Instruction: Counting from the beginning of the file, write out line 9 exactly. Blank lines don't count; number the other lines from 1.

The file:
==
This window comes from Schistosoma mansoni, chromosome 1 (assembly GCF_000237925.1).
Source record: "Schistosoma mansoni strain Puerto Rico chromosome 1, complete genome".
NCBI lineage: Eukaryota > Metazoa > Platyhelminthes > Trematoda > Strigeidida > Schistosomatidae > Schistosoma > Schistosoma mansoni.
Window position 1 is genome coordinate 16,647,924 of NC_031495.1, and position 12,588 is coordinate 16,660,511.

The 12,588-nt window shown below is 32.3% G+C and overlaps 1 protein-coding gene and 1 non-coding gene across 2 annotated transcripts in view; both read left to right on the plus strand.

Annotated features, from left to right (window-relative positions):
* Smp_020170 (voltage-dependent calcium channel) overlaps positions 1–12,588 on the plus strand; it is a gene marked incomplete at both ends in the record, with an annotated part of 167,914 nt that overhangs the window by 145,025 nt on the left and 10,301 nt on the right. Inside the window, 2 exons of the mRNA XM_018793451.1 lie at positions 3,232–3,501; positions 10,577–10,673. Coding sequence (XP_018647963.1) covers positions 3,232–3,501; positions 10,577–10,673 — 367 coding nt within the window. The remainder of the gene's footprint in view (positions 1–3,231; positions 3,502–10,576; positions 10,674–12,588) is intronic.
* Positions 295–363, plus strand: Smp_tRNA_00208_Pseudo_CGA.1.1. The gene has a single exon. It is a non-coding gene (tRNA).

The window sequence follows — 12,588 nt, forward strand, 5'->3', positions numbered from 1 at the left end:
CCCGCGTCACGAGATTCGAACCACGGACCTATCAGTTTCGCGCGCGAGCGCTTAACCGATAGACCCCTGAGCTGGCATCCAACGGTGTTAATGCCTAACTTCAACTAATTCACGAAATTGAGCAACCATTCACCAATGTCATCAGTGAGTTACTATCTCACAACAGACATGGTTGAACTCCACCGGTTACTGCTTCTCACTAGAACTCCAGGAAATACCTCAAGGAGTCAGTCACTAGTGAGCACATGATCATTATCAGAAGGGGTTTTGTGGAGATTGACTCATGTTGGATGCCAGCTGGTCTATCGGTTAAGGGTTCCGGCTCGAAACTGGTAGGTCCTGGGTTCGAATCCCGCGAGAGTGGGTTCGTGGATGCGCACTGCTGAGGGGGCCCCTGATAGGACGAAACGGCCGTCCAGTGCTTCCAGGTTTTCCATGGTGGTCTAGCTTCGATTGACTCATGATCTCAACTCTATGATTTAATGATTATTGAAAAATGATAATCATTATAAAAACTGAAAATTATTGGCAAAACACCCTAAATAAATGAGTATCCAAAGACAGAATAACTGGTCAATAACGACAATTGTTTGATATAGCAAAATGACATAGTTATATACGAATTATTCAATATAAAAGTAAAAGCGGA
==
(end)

The window sequence follows — 12,588 nt, forward strand, 5'->3', positions numbered from 1 at the left end: